Does your phone need to know?

Smartphone apps frequently ask for permission to access features. But should you agree? Kirstin Mills writes.

In Business, Community5 Minutes

Smartphone apps frequently ask for permission to access features. But should you agree? Kirstin Mills writes.

can be bamboozling when installing an app and it asks for permission to access features or data on your device. Can I access your photos? Can I use your location? Can I access your microphone?

My answer: Be as cautious as you can and agree to as few permissions as possible.

Apps you download from an official store (e.g. Apple’s App Store, Google Play store) should not be randomly accessing your data – app developers build in the permissions so when you install the app you can decide how much access to give the app.

Sometimes it’s obvious. A maps app is not going to be much help at giving you directions or updating traffic issues while you drive if it doesn’t know where you are.

But sometimes apps ask for permissions that are not relevant, and some will not work if you do not agree. If a photo filter app is not only asking you for access to your camera, but also to your health apps and contacts, think carefully before you agree.

Health information

Many people now keep health and wellness information on their phones, collated from smart watches or manually entered by the user. Be sensible about where you agree to share this information. You might justify it for an exercise app or a health monitoring app, but even then, do a bit of research into the app and look at reviews to get a sense of how reputable the developer is.

Camera, photos and microphone

Sometimes it’s a no-brainer to give access – a photo filter app will generally ask for access to your camera and/or photo library, or it will not be able to do any filtering. Likewise, a movie-making app will need access to your camera and mic.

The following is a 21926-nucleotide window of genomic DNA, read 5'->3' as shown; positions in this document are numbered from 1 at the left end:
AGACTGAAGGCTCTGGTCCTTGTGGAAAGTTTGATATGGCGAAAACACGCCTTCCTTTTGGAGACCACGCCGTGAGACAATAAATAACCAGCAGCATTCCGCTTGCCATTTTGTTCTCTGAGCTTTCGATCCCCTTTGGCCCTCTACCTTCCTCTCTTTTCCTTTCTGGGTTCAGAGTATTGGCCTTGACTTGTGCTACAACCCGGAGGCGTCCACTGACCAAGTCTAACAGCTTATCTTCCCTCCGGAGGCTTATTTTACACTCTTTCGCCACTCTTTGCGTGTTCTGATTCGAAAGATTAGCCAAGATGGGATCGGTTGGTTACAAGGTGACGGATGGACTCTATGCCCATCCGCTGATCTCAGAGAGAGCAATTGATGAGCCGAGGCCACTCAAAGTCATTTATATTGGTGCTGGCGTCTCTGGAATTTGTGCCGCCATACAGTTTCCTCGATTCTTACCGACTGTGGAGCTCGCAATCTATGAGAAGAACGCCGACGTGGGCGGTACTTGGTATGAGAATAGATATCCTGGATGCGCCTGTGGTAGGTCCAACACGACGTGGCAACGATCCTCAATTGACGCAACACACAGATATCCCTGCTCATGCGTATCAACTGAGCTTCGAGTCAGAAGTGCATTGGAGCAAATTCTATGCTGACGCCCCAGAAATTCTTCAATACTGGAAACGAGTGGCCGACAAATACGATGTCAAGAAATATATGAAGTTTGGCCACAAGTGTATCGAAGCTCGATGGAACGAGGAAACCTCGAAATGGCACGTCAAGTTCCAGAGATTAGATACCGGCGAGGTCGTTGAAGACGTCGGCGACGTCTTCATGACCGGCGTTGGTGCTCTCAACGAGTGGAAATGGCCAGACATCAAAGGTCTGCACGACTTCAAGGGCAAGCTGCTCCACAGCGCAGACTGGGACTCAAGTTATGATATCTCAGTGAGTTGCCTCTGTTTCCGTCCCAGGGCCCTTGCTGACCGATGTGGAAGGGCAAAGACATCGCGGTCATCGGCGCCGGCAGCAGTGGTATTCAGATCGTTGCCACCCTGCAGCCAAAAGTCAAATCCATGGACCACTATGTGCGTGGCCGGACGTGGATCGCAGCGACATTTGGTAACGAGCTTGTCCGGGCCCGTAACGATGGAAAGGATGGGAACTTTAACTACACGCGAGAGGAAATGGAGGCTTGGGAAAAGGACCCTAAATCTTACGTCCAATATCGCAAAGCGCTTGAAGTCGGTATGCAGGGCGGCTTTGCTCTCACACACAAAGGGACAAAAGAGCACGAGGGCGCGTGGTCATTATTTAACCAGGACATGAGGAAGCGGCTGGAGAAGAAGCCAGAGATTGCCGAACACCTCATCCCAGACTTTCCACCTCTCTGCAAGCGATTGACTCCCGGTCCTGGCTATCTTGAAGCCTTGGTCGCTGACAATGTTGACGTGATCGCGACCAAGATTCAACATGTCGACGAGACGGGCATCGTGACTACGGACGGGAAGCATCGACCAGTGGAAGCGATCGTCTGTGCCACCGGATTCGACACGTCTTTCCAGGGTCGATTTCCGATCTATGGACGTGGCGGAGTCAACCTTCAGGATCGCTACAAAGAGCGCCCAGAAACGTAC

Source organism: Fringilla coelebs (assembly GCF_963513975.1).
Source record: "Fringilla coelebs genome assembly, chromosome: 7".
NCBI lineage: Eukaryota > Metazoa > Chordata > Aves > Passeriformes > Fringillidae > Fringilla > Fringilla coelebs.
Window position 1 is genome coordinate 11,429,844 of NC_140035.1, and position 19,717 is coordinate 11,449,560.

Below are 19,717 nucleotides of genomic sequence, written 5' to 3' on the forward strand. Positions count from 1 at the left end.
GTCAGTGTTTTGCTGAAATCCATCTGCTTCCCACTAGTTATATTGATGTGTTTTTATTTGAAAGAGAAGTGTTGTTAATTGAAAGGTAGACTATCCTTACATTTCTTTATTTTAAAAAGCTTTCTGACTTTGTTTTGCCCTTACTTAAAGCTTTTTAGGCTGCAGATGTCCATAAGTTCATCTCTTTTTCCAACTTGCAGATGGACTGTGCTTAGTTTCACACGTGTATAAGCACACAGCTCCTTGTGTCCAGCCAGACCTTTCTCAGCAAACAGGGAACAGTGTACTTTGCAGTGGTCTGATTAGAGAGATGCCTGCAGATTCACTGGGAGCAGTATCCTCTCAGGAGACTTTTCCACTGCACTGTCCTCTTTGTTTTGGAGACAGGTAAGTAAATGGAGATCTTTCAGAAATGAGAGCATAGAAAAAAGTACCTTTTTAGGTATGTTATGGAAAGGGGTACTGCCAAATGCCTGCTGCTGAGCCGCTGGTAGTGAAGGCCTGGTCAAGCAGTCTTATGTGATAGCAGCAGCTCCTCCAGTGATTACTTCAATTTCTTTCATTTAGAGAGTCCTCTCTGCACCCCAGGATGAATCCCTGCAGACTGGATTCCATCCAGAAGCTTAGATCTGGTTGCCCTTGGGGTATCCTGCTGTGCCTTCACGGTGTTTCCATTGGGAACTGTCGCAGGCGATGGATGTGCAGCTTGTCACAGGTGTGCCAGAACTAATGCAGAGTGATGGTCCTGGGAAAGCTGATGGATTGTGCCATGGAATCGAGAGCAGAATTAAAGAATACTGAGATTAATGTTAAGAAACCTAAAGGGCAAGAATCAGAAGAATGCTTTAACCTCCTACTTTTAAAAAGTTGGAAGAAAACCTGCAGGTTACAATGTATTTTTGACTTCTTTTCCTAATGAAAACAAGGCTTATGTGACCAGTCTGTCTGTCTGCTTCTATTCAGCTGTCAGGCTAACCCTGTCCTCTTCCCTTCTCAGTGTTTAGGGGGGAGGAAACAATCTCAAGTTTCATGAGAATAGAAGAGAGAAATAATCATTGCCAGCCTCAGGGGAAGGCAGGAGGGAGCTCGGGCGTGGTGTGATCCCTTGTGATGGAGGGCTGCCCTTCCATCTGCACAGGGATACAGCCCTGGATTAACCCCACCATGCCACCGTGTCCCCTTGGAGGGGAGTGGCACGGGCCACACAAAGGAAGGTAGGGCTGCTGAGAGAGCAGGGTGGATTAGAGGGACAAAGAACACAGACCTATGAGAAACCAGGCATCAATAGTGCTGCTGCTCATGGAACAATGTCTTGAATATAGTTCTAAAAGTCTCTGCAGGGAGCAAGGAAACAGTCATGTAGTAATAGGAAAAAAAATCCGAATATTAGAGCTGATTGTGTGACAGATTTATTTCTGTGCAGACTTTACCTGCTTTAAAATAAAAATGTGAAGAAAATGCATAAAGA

Other times it’s not so obvious and can be dependent on how you use the relevant app. For example, I have the Good Reads app (a book site of book reviews and for you to keep track of books you’ve read) on my phone. The app asks for camera access so users can scan barcodes of books for easy adding. If I didn’t ever use this feature, I could refuse/turn off access and the app will still work for everything else.


If you have ever added a social media account, you will have been asked for access to your contact list. This is one I generally say no to, mainly because I’m sharing other people’s data by agreeing to share my address book.


This is another one I use sparingly – I allow access for GPS and Find Friends, but other than that it’s off. I don’t even have it on for taking photos. I don’t share a lot of photos on social media, but when I do, I don’t want my location shared at the same time.

News apps may ask for your location to tailor their news and advertising. Other apps can use location data in ways people do not really understand.

Periodically, Snapchat asks to use my location, informing me it will help with features such as filters, search, snap map, advertising and more. Its ostensibly innocuous mention of snap map doesn’t make it clear that if you share your location your Snapchat friends can look at the snap map and see where you are at any time.

If you want to check what permissions you have given apps, you can do the following:


Settings > Apps > click on the app and choose Permissions


Settings > Privacy and click on the permission type you want to check.

If you’re unsure about whether an app needs a permission, try a quick Google search: e.g. “does Snapchat need my location?” Or try turning off the permission and see if the app still works.